Peloton Bike+ review: upgrades aplenty and new ways to exercise

The pandemic has been kind to Peloton. Sales are up 66 per cent year-on-year and the company has now sold around 900,000 bikes (and treadmills, available in the US only) in the US, Canada, UK and Germany. And while it could easily continue flogging existing hardware, the company has just launched two new products – the Bike+, which we’ve been testing for the past week, and Tread (£2,295), a new, smaller Peloton treadmill that will be available in December.
For the uninitiated, Peloton sells Wi-Fi connected exercise bikes with touchscreen displays that stream live and on-demand spin sessions 24-7. The instructors are beautiful, the production slick and the ‘community’ members fiercely devoted. It’s an expensive fitness cult, but one that’s executed brilliantly, and is easily the best exercise bike available.


Bike+, is Peloton’s first hardware upgrade since inception, and while there are lots of aesthetic updates, there are two significant improvements; the newly designed touchscreen now rotates, and the resistance (how hard it is to cycle) can be adjusted automatically.

A rotating screen, how exciting! Admittedly it doesn’t sound all that revolutionary, but the display can now rotate through 180 degrees left and right, which transforms the exercise bike into an interactive fitness studio that can be used for yoga and stretching, strength and HiT sessions as well as cardio on the bike.
The display is 2.8-inches larger than the original 23.8in screen and has a thinner profile, smaller bezel and noticeably better resolution. Importantly, the rotating hinge is smooth, strong and isn’t top heavy, so there’s no extra wobble when riding the bike hard.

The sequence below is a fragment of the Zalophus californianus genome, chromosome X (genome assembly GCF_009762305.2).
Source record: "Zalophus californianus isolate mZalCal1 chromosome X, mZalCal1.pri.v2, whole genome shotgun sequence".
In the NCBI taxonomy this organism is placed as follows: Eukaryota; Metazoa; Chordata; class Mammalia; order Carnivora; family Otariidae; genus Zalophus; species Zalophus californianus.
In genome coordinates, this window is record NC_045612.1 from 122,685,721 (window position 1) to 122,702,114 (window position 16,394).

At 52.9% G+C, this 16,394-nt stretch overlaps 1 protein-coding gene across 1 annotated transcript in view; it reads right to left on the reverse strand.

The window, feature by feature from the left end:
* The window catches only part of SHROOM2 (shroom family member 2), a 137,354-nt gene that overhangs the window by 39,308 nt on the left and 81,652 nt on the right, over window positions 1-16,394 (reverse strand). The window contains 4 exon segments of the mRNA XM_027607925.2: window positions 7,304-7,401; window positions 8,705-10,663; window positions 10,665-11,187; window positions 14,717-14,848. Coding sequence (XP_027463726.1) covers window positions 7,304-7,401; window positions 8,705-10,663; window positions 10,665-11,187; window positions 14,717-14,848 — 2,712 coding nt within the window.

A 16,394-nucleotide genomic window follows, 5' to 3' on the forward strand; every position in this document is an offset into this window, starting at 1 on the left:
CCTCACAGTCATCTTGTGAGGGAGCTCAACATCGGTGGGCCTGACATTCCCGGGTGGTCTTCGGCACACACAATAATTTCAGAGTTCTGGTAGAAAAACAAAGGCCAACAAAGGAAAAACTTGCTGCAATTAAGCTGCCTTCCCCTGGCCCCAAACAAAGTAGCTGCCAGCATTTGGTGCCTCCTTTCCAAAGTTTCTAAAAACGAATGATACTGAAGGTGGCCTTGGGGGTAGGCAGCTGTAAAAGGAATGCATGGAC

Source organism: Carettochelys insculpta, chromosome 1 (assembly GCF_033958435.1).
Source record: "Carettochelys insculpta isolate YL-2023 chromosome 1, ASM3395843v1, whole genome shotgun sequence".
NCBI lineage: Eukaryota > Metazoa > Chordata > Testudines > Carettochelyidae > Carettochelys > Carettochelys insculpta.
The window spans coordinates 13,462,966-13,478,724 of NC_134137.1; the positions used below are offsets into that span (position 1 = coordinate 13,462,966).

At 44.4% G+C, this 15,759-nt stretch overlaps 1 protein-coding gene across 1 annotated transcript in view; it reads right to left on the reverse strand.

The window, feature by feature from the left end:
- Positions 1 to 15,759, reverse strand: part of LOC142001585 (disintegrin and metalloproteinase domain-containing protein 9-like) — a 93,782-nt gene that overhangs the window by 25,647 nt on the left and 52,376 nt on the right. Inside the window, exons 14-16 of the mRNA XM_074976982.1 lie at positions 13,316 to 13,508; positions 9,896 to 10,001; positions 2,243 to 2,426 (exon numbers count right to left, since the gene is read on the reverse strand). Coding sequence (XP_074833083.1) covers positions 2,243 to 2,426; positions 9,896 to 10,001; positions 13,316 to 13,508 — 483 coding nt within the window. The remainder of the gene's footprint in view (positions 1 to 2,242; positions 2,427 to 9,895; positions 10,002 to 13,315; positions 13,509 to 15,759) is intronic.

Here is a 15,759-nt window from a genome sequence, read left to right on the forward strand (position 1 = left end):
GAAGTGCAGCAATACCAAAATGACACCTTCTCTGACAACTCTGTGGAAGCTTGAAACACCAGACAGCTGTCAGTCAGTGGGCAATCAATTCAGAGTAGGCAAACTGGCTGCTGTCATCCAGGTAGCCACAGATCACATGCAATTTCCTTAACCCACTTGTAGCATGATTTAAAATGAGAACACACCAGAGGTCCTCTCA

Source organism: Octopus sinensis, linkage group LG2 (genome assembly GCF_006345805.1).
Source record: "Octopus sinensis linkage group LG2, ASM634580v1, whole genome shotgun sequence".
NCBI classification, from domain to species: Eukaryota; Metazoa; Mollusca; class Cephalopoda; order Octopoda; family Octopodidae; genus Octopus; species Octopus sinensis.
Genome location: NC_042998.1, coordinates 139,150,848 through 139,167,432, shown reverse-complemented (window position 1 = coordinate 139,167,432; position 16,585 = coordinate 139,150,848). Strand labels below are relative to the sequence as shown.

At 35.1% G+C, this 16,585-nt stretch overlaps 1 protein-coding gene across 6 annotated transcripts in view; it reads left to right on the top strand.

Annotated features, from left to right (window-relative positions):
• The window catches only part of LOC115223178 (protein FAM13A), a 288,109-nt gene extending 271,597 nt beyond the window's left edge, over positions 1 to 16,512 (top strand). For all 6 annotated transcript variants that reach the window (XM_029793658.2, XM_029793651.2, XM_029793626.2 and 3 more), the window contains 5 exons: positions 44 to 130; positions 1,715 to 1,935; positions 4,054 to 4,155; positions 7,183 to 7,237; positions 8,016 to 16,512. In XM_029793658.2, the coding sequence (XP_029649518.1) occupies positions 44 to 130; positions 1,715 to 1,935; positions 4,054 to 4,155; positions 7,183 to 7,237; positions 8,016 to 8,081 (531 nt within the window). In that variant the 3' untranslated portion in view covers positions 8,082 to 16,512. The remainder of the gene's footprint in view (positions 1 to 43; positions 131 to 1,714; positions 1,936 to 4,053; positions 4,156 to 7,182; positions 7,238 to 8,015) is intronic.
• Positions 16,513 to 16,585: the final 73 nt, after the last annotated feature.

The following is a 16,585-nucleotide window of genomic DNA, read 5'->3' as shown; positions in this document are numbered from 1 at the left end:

The £39-per-month Peloton app includes lots of other fitness classes and programmes, each featuring the same high-quality production values and upbeat motivational tropes. While you’ve always been able to cast the videos to your TV or prop up your phone near the yoga mat, they were difficult to do properly using the bike’s display. It wasn’t seamless and felt clunky – and therefore easily ignored – but by simply rotating the screen to a position that suits the space you’re in, you have access to a whole suite of fitness classes. And no more excuses.
More than just spin
Cardio-focused spin sessions are addictive, pump you full of endorphins and burn calories, but all-round fitness, whatever your age or condition, needs a mix of activities, and with the Bike+ it’s now much easier to try something other than spinning. Psychologically, being able to do more with the bike, and not having to use your phone and faff about with screen casting, somehow makes the high price of the subscription feel better value.
Our review bike came supplied with various weights and a workout mat (both sold separately, £TBC) that has one side for yoga and one reinforced rubber side for weights. The tough side has been designed to withstand dropped weights, sweat and cycling cleats to coincide with a new Bike Bootcamp class (from September 15) that combines spin cardio and floor work. It’s not a unique idea – the Nordictrack S22i Studio Cycle iFit does this already – but the pre-release workout we tried was well executed and suitably demanding on and off the bike.